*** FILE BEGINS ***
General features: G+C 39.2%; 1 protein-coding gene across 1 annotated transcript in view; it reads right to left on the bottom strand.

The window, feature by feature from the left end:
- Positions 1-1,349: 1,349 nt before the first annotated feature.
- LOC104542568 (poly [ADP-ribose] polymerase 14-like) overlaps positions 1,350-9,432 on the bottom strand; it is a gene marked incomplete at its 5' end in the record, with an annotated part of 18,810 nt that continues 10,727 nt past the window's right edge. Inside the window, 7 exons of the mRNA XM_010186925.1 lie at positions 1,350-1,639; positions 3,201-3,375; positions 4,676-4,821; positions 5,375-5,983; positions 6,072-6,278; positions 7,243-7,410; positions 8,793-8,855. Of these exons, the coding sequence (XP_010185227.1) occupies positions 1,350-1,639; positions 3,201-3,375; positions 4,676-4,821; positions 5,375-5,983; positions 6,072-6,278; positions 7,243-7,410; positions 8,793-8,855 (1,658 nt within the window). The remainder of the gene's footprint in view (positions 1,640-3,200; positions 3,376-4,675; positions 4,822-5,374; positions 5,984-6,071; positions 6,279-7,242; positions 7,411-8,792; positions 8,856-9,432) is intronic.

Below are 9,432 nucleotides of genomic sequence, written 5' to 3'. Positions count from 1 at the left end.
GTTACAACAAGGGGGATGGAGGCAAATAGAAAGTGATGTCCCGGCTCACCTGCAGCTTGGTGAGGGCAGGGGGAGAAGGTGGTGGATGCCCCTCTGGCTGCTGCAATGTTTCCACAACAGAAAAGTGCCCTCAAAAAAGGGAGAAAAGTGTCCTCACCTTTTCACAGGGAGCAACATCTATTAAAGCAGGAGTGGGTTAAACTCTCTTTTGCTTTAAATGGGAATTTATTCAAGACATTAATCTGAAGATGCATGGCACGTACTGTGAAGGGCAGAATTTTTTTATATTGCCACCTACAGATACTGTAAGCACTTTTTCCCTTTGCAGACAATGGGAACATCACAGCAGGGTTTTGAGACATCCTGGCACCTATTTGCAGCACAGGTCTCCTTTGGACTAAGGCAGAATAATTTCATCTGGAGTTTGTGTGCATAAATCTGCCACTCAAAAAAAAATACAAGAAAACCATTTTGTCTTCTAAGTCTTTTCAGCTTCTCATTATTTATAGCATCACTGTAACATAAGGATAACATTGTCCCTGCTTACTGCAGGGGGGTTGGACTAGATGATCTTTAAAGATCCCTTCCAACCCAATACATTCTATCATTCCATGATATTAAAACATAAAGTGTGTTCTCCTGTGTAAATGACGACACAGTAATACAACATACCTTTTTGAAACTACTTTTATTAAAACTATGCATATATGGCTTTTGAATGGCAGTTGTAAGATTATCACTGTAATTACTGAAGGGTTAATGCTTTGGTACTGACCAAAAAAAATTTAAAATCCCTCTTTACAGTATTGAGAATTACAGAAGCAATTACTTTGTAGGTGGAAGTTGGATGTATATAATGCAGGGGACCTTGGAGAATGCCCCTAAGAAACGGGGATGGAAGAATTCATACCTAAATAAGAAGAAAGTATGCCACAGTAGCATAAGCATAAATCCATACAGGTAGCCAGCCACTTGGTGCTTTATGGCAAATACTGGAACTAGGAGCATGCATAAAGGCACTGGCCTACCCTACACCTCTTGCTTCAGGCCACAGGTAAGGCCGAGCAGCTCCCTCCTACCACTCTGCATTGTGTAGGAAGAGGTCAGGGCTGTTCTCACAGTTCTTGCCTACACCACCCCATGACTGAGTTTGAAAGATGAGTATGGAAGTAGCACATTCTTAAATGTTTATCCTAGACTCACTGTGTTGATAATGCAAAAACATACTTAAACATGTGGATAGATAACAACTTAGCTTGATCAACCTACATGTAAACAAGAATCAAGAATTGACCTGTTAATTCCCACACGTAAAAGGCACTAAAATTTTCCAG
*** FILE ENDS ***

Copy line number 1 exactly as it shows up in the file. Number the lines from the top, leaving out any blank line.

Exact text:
General features: G+C 39.2%; 1 protein-coding gene across 1 annotated transcript in view; it reads right to left on the bottom strand.